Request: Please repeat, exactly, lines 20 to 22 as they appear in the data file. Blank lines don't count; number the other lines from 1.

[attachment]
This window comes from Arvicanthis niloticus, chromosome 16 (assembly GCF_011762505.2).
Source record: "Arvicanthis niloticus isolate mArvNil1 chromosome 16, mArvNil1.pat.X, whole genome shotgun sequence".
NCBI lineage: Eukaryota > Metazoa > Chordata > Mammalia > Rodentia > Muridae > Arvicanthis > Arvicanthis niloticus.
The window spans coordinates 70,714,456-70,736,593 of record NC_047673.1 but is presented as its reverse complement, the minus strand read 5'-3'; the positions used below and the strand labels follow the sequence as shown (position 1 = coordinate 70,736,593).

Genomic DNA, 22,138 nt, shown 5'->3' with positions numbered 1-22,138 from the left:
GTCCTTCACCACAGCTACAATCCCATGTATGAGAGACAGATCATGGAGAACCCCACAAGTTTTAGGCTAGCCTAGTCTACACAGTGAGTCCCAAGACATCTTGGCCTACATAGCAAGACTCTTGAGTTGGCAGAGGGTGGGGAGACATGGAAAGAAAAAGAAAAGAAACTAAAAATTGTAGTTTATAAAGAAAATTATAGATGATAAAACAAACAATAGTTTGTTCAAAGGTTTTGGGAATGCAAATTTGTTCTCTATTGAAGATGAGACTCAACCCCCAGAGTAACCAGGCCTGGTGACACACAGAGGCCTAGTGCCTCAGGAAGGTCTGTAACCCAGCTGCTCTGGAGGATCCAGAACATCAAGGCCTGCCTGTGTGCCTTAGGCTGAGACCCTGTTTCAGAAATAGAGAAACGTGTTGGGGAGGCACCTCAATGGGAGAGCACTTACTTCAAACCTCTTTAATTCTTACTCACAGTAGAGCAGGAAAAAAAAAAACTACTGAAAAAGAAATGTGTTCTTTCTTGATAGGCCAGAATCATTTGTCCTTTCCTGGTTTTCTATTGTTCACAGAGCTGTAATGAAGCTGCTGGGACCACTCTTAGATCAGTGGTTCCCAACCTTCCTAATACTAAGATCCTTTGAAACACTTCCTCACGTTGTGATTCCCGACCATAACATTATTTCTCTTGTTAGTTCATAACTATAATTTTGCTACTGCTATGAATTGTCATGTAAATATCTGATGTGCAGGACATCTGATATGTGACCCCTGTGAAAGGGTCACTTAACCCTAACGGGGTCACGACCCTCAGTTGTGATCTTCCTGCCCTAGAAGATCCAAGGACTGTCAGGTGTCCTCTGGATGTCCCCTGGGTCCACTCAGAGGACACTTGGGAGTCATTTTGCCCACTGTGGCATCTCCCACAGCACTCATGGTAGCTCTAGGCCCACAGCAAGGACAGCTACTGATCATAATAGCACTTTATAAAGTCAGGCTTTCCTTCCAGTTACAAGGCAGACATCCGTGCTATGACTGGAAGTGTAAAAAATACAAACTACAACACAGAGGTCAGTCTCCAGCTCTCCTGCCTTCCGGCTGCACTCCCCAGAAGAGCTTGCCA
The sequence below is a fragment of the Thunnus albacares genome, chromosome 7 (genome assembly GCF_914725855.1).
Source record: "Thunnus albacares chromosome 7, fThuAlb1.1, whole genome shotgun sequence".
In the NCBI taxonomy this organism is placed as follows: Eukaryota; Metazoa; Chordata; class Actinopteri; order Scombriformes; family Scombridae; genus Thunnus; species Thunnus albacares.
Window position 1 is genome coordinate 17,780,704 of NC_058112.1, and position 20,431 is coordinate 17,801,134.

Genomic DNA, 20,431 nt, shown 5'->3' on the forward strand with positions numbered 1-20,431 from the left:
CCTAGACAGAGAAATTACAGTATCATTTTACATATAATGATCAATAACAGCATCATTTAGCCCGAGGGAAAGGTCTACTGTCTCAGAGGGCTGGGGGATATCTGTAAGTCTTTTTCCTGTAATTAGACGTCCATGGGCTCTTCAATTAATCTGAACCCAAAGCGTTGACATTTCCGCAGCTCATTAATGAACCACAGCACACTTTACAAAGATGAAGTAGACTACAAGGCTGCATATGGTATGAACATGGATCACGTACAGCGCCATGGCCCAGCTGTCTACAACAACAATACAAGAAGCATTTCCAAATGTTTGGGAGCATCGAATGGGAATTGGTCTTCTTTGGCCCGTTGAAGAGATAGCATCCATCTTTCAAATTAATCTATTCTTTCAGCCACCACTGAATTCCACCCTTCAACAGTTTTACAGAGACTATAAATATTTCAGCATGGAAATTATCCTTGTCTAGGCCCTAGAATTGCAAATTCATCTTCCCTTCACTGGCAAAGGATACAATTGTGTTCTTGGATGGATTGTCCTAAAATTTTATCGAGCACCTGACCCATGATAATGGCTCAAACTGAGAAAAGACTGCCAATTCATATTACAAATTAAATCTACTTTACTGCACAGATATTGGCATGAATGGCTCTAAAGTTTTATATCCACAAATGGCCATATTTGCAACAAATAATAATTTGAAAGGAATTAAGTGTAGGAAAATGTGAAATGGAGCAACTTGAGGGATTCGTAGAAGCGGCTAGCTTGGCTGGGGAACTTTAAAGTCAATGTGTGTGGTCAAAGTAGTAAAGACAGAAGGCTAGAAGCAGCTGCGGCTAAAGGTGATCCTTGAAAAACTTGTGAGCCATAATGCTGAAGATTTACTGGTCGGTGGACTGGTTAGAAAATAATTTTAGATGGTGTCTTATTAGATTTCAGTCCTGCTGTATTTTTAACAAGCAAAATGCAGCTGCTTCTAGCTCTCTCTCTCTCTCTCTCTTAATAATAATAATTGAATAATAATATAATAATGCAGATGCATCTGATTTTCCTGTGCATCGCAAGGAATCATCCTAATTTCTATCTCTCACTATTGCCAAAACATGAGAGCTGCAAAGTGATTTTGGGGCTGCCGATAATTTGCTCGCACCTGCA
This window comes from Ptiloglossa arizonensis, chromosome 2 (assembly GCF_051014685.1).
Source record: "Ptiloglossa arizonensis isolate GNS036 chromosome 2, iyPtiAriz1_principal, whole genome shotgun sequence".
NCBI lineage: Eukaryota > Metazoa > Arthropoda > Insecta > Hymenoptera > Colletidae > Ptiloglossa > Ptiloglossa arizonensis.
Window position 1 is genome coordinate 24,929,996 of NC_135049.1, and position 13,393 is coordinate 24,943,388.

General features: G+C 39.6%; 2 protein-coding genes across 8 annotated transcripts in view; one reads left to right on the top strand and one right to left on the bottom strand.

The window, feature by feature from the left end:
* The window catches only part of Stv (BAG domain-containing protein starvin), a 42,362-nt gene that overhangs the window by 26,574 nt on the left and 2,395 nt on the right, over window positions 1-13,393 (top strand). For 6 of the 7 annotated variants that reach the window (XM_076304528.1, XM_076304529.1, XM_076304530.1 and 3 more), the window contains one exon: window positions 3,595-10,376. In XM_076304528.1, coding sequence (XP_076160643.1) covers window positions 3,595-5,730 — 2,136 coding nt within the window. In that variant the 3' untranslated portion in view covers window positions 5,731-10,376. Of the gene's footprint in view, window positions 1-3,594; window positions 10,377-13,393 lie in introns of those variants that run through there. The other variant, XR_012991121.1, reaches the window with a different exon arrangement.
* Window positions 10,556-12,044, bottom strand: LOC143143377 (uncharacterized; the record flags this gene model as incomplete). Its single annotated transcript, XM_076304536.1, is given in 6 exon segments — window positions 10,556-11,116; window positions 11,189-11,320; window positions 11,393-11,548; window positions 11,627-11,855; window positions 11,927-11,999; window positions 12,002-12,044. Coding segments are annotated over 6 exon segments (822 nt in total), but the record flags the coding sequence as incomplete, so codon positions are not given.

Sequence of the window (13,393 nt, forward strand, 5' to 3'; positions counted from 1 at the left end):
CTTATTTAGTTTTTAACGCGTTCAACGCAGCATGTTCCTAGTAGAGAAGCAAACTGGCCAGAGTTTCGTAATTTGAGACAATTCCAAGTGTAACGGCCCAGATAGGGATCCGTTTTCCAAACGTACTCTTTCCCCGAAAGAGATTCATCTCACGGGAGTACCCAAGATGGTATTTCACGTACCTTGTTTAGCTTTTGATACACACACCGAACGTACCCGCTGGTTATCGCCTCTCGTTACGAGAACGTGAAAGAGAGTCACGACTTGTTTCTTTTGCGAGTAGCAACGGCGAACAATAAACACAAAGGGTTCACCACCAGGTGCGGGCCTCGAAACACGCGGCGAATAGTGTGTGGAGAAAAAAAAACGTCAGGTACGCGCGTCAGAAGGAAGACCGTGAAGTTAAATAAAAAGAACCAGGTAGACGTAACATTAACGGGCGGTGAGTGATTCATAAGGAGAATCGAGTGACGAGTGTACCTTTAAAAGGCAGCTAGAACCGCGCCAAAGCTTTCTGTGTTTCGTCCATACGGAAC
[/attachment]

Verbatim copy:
* Window positions 10,556-12,044, bottom strand: LOC143143377 (uncharacterized; the record flags this gene model as incomplete). Its single annotated transcript, XM_076304536.1, is given in 6 exon segments — window positions 10,556-11,116; window positions 11,189-11,320; window positions 11,393-11,548; window positions 11,627-11,855; window positions 11,927-11,999; window positions 12,002-12,044. Coding segments are annotated over 6 exon segments (822 nt in total), but the record flags the coding sequence as incomplete, so codon positions are not given.

Sequence of the window (13,393 nt, forward strand, 5' to 3'; positions counted from 1 at the left end):
CTTATTTAGTTTTTAACGCGTTCAACGCAGCATGTTCCTAGTAGAGAAGCAAACTGGCCAGAGTTTCGTAATTTGAGACAATTCCAAGTGTAACGGCCCAGATAGGGATCCGTTTTCCAAACGTACTCTTTCCCCGAAAGAGATTCATCTCACGGGAGTACCCAAGATGGTATTTCACGTACCTTGTTTAGCTTTTGATACACACACCGAACGTACCCGCTGGTTATCGCCTCTCGTTACGAGAACGTGAAAGAGAGTCACGACTTGTTTCTTTTGCGAGTAGCAACGGCGAACAATAAACACAAAGGGTTCACCACCAGGTGCGGGCCTCGAAACACGCGGCGAATAGTGTGTGGAGAAAAAAAAACGTCAGGTACGCGCGTCAGAAGGAAGACCGTGAAGTTAAATAAAAAGAACCAGGTAGACGTAACATTAACGGGCGGTGAGTGATTCATAAGGAGAATCGAGTGACGAGTGTACCTTTAAAAGGCAGCTAGAACCGCGCCAAAGCTTTCTGTGTTTCGTCCATACGGAAC